February 12, 2005
Reports on recent Booker district court sentencings
As evidenced by all the action detailed here and here and here and here, the federal circuit courts are taking over the Booker headlines as they try to sort through all the "pipeline cases." But, in the end, the mess of all these pipeline cases (which I will comment on later this weekend) are just short-term transition realities of the Booker shift. Of greater long-term importance is how Booker gets applied in the district courts.
I have stressed here (and will stress to the Sentencing Commission next week) the importance of focusing upon data rather than anecdote when assessing how Booker is really being applied in the district courts. But, because I do not have access to such data, I have to report here only the interesting anecdotes I find in the papers. So, with that caveat, here come notable post-Booker district court sentencing anecdotes (most of which do not actually discuss Booker):
- This article from Peoria, Illinois reports on US District Judge Joe McDade's decision to impose a 10-year sentence in a crack case, which was below the guidelines range for crack but seemed, according to the story, to bring the sentence more in line with powder cocaine sentencing levels. The article suggests Judge McDade may have, as I suggested here, concluded in the crack/powder context that sentencing uniformity may be better achieved by not following the guidelines (and, if it plays in Peoria). The article also has this notable quote from the Judge McDade:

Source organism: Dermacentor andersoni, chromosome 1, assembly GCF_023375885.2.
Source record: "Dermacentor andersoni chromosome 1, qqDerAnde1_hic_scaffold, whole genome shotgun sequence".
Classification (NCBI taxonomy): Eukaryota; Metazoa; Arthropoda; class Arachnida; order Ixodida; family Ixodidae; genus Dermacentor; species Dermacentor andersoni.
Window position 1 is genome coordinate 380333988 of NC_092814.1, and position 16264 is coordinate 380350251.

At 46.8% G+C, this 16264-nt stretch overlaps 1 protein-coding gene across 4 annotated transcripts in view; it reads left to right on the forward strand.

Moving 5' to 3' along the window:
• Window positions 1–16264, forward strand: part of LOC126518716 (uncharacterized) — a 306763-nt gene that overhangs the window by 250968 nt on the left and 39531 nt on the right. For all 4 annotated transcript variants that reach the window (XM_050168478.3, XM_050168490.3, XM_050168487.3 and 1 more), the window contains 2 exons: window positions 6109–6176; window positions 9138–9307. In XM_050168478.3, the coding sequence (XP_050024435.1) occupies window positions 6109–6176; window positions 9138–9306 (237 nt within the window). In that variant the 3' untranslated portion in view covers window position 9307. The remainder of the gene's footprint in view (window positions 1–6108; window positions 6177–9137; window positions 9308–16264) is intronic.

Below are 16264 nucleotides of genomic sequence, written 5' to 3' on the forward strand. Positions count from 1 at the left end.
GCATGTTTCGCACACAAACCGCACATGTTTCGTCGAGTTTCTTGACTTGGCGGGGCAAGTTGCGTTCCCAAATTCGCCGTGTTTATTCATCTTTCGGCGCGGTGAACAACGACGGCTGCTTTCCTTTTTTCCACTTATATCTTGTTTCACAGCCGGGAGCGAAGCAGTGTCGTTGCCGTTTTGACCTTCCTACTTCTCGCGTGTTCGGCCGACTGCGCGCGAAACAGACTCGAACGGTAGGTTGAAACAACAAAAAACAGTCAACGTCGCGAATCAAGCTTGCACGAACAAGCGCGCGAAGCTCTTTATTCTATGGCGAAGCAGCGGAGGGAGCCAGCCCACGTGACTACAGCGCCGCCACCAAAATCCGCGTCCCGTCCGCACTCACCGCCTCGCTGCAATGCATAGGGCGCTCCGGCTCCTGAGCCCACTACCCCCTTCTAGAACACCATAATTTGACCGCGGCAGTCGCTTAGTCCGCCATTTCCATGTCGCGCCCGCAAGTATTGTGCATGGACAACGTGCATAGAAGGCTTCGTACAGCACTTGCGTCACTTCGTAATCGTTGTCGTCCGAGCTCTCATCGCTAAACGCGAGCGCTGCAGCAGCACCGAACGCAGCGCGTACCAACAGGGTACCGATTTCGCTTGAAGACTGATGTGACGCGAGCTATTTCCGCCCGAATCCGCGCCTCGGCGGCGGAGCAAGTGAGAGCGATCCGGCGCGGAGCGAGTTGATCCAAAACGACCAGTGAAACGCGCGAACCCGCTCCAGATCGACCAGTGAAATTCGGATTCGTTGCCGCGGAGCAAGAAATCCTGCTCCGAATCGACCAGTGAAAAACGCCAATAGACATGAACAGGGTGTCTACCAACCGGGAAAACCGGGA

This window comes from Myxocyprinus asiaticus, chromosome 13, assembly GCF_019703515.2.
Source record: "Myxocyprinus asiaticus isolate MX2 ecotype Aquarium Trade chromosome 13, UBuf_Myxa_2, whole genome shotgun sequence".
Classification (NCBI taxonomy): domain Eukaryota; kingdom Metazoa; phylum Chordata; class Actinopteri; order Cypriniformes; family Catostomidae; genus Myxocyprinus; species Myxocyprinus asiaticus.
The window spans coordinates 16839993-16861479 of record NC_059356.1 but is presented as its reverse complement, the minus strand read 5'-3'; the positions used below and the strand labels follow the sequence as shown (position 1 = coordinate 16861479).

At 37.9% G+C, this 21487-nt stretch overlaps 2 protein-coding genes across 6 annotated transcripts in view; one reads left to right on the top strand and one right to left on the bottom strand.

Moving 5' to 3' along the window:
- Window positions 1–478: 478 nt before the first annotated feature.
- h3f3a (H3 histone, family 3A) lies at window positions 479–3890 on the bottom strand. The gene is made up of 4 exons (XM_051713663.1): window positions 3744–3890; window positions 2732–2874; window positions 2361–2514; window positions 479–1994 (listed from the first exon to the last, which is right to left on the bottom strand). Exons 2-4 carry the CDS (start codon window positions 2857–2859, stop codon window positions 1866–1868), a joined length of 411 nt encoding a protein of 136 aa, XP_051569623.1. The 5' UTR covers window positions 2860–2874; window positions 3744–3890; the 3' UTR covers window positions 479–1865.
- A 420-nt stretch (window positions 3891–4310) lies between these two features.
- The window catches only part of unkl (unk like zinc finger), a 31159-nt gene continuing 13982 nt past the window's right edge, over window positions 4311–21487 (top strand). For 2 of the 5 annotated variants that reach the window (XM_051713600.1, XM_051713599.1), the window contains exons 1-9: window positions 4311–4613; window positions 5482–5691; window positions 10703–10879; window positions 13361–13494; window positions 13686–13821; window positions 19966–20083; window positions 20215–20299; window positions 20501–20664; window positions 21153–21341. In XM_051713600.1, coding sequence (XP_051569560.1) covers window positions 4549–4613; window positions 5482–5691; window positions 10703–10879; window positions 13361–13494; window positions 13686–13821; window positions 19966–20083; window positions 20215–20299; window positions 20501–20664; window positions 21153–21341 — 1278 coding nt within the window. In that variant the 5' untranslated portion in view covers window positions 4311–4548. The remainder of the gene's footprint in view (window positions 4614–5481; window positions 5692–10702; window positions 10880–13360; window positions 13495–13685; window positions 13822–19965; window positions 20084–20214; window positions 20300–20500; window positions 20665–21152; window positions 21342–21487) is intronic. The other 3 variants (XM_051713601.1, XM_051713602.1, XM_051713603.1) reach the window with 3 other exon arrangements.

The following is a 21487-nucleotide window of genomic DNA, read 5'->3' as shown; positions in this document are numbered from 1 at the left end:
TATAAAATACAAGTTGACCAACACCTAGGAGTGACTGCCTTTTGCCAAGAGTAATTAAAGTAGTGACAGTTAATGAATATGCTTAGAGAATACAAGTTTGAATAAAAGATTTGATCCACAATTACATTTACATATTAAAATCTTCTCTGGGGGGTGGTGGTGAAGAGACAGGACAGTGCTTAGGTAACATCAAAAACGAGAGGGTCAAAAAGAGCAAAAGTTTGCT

Given the Draconian punishment associated with crack cocaine, to follow the guideline range for this case would go beyond what is needed to serve the purpose of sentencing," McDade said. "Respect for the law doesn't always mean sending people to prison for as long as you can."
- This story from California reports on a defendant sentenced to 51 months for theft and possession of explosives, which was, according to the article, "the maximum allowed within federal sentencing guidelines."
- This story from Texas reports on a felon getting additional federal time on top of a state sentence on a gun charge, and it appears from the facts that federal prosecutors may have been able in this case to use new Booker discretion to their advantage.
- This story from Philadelphia reports on a long probation sentence imposed on a plumber involved in paying kick-backs to a corrupt city clerk, which was in line with the federal prosecutor's recommended sentence.
- This story from Orlando reports on a federal re-sentencing (prompted by non-Booker issues) that involved a long sentence imposed, and then reimposed, on a non-violent, first offender in a high-profile case involving the theft of moon rocks. (You just can't make this stuff up, can you?)
February 12, 2005 at 12:01 PM | Permalink
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Have you undertaken any effort to canvas the scope of ex post facto arguments being advanced by defense lawyers?
Posted by: Michael Sommer | Feb 16, 2005 2:00:43 PM